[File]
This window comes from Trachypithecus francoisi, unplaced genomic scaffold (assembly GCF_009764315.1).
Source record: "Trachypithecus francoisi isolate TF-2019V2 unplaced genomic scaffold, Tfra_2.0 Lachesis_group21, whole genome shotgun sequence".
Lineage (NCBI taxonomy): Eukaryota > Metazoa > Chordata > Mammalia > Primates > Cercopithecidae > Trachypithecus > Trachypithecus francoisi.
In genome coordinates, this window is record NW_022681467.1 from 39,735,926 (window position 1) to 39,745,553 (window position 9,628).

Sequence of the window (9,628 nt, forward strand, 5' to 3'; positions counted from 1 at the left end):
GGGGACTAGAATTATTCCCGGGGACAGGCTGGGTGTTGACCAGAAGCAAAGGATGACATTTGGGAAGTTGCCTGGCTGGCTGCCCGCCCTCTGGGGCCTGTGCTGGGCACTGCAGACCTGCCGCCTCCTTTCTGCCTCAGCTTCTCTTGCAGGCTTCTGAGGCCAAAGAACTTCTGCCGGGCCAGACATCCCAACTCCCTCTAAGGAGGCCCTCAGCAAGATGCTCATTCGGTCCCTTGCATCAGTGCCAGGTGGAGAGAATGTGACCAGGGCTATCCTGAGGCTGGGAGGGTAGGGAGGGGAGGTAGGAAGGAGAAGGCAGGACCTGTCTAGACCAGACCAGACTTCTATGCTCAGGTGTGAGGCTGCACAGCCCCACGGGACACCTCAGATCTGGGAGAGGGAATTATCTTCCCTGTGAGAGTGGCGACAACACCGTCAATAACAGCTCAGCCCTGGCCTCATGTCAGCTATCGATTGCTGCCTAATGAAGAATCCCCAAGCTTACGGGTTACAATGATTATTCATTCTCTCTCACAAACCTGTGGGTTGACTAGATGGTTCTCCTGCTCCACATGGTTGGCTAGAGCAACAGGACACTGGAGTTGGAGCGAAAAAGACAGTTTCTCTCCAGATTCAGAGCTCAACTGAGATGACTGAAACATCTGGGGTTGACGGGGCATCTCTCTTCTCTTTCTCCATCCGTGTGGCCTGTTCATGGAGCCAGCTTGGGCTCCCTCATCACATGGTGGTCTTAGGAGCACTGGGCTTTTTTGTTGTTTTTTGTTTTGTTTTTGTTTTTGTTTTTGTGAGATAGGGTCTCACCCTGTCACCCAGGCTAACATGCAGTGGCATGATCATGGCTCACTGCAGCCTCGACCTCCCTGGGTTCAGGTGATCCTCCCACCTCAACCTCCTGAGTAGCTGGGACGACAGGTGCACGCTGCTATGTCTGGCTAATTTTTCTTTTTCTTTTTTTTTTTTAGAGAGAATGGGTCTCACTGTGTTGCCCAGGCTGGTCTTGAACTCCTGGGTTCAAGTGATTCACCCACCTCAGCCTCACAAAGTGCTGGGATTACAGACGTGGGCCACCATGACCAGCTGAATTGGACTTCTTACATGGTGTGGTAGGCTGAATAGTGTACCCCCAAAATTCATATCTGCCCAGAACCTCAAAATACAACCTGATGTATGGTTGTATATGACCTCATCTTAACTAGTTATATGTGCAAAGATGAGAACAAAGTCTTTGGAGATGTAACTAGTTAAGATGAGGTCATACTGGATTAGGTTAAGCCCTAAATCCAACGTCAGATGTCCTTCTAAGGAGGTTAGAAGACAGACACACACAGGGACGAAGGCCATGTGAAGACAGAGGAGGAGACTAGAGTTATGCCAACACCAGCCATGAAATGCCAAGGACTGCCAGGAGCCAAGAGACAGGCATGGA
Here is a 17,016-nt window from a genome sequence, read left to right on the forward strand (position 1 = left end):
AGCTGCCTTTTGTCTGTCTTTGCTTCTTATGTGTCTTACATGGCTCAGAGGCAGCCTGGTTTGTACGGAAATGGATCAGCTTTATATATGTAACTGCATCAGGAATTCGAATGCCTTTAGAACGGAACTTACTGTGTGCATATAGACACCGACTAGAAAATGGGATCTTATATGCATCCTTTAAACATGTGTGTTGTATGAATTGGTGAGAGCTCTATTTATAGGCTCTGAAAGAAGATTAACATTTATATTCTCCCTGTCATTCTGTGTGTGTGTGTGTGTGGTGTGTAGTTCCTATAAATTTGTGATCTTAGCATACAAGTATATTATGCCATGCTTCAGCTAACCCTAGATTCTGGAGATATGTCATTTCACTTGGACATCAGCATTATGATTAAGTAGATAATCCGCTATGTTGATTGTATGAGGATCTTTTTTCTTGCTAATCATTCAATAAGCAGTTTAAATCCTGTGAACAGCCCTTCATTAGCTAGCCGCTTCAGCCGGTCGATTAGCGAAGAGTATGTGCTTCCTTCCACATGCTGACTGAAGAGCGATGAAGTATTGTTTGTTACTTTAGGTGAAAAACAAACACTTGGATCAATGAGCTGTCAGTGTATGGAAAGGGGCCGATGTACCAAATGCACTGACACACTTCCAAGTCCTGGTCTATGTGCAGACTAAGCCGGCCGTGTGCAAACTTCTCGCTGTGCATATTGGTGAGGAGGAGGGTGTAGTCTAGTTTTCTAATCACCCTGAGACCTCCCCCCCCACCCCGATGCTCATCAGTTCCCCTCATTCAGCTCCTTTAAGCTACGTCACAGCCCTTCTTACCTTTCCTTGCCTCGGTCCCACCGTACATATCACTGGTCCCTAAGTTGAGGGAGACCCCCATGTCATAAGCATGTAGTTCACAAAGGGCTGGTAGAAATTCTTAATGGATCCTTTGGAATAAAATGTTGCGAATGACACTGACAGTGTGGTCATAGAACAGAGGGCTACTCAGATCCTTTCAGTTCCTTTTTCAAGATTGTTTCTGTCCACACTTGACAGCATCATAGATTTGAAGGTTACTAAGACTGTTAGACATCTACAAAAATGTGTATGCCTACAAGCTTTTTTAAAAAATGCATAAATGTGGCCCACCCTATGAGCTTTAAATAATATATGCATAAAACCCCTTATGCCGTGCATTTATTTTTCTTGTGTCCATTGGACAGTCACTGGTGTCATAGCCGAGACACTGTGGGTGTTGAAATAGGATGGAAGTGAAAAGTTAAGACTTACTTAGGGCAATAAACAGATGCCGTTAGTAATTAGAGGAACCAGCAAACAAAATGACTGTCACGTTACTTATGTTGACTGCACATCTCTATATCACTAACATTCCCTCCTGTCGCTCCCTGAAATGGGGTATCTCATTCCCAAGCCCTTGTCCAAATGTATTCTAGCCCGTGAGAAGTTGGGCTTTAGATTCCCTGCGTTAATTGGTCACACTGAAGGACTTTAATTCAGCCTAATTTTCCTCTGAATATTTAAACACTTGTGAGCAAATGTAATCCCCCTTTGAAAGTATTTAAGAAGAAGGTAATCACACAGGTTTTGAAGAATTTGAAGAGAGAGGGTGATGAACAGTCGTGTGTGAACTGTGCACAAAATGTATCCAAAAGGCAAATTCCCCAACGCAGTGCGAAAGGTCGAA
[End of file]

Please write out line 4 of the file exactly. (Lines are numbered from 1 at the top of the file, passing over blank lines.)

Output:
In genome coordinates, this window is record NW_022681467.1 from 39,735,926 (window position 1) to 39,745,553 (window position 9,628).